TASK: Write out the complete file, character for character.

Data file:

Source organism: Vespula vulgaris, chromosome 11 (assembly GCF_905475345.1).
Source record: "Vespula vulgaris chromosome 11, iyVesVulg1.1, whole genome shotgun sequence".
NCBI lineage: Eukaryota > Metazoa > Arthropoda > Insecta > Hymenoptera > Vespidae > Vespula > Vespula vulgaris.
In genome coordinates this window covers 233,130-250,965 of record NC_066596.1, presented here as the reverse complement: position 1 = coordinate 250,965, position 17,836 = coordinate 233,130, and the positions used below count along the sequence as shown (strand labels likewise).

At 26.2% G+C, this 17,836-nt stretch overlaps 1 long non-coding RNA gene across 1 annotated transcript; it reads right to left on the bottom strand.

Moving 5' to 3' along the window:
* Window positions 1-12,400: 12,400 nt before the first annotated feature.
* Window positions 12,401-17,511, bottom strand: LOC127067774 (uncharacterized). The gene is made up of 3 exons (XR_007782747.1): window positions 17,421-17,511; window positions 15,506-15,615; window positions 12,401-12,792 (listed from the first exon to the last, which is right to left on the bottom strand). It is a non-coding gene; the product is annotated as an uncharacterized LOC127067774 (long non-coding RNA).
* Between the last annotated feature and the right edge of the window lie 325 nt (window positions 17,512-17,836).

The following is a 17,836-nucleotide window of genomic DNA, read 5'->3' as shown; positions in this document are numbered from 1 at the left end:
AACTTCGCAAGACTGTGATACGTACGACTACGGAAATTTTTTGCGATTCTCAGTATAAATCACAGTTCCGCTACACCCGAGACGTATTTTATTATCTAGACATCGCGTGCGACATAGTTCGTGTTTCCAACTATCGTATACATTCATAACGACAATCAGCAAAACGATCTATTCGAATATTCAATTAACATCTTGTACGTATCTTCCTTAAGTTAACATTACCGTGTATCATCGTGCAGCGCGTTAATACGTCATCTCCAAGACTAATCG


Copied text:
Source organism: Vespula vulgaris, chromosome 11 (assembly GCF_905475345.1).
Source record: "Vespula vulgaris chromosome 11, iyVesVulg1.1, whole genome shotgun sequence".
NCBI lineage: Eukaryota > Metazoa > Arthropoda > Insecta > Hymenoptera > Vespidae > Vespula > Vespula vulgaris.
In genome coordinates this window covers 233,130-250,965 of record NC_066596.1, presented here as the reverse complement: position 1 = coordinate 250,965, position 17,836 = coordinate 233,130, and the positions used below count along the sequence as shown (strand labels likewise).

At 26.2% G+C, this 17,836-nt stretch overlaps 1 long non-coding RNA gene across 1 annotated transcript; it reads right to left on the bottom strand.

Moving 5' to 3' along the window:
* Window positions 1-12,400: 12,400 nt before the first annotated feature.
* Window positions 12,401-17,511, bottom strand: LOC127067774 (uncharacterized). The gene is made up of 3 exons (XR_007782747.1): window positions 17,421-17,511; window positions 15,506-15,615; window positions 12,401-12,792 (listed from the first exon to the last, which is right to left on the bottom strand). It is a non-coding gene; the product is annotated as an uncharacterized LOC127067774 (long non-coding RNA).
* Between the last annotated feature and the right edge of the window lie 325 nt (window positions 17,512-17,836).

The following is a 17,836-nucleotide window of genomic DNA, read 5'->3' as shown; positions in this document are numbered from 1 at the left end:
AACTTCGCAAGACTGTGATACGTACGACTACGGAAATTTTTTGCGATTCTCAGTATAAATCACAGTTCCGCTACACCCGAGACGTATTTTATTATCTAGACATCGCGTGCGACATAGTTCGTGTTTCCAACTATCGTATACATTCATAACGACAATCAGCAAAACGATCTATTCGAATATTCAATTAACATCTTGTACGTATCTTCCTTAAGTTAACATTACCGTGTATCATCGTGCAGCGCGTTAATACGTCATCTCCAAGACTAATCG